The 10 fleet services people are tasked with maintaining and repairing everything from sedans and light trucks to garbage trucks, dump trucks and road construction equipment like backhoes, loaders, graders and asphalt pavers. In addition, police cars and lawn mowers come under the fleet services care.
“Each (personnel) vacancy was reevaluated and determined that cross-training of current technicians would be a viable option to cover those vacant positions,” he added.
Kirkman said that because Fleet Services has been in operation only since last fall, it is too early to tell exactly how much the savings benefits of centralization will be to the city; however, he believes it will have considerable benefits to the budget for the city of 55,000.
“Combining all technicians into a centralized fleet repair facility has been a daunting task. The city of Pocatello has not created a new department in many, many years so there were not a lot of resources to assist in this process,” he said.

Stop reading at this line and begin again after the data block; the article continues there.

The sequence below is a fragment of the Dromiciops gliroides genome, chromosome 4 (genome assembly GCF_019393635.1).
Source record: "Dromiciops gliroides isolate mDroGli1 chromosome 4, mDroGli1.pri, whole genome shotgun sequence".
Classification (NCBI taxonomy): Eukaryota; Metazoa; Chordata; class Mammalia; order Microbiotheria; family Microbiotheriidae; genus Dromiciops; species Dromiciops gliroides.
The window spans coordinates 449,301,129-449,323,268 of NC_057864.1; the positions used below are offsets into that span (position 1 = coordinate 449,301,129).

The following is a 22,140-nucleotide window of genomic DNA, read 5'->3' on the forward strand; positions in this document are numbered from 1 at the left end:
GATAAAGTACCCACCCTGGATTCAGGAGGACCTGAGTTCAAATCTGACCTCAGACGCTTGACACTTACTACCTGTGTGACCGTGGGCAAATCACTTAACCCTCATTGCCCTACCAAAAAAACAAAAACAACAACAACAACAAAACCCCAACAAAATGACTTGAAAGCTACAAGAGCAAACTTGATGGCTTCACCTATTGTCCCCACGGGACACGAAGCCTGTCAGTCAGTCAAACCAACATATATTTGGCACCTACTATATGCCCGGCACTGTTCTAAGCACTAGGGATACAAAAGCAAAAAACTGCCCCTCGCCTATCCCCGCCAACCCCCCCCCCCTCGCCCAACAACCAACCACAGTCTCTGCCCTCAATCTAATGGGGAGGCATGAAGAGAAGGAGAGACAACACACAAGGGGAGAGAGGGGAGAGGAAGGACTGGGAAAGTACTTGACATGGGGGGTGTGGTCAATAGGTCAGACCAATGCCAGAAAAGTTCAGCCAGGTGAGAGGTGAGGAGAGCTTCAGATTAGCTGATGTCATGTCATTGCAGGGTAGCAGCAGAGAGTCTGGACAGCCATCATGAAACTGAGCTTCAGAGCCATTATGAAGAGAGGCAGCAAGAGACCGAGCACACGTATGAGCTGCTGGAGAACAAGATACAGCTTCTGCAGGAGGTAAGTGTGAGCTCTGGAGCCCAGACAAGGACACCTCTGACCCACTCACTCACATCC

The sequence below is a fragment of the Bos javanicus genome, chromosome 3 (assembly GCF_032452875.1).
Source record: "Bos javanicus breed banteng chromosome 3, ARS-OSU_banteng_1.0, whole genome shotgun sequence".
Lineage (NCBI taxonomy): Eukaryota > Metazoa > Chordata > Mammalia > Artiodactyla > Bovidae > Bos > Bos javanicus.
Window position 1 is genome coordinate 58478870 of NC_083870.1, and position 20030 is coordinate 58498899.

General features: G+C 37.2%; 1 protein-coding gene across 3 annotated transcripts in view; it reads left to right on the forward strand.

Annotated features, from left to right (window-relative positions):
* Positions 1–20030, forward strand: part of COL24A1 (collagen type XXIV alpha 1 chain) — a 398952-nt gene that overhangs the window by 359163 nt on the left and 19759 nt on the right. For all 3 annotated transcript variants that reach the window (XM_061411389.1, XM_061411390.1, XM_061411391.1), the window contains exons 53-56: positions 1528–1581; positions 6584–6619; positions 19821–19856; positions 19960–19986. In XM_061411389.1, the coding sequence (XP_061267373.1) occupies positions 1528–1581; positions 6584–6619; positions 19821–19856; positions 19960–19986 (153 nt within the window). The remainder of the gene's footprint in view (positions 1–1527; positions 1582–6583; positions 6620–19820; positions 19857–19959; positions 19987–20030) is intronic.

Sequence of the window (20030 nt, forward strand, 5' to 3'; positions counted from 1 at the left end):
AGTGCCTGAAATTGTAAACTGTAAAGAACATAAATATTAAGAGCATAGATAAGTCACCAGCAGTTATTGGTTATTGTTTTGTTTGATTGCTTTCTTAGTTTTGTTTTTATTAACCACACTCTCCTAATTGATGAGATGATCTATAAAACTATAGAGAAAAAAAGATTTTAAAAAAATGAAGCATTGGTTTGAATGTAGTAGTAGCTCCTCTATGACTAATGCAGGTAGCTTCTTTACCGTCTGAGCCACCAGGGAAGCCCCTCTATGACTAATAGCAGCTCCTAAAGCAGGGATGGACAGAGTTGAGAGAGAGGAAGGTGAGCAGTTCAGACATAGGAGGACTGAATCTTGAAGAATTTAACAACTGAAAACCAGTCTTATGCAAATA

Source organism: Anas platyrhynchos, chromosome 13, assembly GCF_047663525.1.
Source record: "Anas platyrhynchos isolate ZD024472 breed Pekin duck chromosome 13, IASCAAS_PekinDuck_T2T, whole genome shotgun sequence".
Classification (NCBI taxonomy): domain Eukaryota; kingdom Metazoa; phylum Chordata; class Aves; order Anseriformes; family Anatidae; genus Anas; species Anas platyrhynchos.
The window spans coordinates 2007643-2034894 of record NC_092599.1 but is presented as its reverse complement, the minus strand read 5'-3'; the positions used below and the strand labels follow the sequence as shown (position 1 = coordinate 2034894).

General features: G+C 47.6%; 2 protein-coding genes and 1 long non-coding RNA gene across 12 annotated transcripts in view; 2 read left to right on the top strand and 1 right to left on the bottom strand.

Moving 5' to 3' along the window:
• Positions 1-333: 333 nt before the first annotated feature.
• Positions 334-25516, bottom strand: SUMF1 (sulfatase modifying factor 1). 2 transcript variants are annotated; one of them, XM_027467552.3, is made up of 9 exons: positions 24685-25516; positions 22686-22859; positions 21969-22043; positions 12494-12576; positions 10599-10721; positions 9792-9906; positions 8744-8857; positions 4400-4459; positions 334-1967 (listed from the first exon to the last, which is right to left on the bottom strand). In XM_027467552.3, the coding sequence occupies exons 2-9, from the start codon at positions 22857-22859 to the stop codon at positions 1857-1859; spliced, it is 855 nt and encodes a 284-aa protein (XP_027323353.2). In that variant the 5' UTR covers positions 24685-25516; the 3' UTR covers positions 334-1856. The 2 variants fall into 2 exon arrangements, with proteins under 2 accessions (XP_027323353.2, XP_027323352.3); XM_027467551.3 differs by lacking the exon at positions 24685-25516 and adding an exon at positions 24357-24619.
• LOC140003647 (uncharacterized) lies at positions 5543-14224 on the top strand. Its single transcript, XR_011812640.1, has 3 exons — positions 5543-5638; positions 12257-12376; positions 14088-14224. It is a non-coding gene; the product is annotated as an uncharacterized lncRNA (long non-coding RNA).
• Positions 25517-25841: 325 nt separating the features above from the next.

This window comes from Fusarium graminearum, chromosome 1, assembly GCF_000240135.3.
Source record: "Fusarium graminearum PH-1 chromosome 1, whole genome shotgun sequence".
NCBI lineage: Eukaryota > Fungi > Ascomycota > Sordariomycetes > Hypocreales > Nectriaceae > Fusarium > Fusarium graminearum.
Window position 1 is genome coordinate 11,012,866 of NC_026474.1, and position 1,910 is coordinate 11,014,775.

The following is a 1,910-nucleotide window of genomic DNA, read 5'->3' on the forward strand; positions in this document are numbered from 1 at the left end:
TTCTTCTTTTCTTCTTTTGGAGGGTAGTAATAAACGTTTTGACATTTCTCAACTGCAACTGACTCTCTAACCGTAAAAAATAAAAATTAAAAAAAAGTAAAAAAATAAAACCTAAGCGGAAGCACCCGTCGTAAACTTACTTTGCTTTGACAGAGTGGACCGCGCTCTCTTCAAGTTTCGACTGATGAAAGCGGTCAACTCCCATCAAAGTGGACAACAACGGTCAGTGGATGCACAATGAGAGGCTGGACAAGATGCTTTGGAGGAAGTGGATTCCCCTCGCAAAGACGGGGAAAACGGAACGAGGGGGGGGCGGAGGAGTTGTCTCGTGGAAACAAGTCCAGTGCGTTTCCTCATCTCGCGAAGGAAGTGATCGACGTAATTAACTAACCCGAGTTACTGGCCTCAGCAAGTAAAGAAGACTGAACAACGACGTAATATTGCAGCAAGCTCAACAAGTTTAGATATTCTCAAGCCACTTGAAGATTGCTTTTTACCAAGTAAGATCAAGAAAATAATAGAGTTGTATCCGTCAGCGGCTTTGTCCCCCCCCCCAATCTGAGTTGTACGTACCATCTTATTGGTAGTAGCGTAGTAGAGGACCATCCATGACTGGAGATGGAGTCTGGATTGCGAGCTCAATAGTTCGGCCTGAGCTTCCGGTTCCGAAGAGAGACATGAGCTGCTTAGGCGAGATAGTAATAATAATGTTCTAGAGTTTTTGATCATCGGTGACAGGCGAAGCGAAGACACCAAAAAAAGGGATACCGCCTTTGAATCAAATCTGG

Pocatello’s research leading up to the centralization resulted in implementing new policies and procedures that mean better tracking of vehicle and equipment maintenance and repairs in addition to streamlining purchasing across city departments. Kirkman said he expects these factors to result in saving both money and time for the city.
“We believe our efforts will be well worth it,” he said. “Our attitude has been, just because we have always done something a certain way doesn’t mean there isn’t room for reevaluation and improvement.”
He added that a major factor in the success of the centralizing effort has been the encouragement of the city’s mayor, Brian Blad, and the city council.
Future plans for the newly centralized operation include working toward ASE certification for Pocatello Fleet Services’ technicians as well as expanding the number of departments served by it.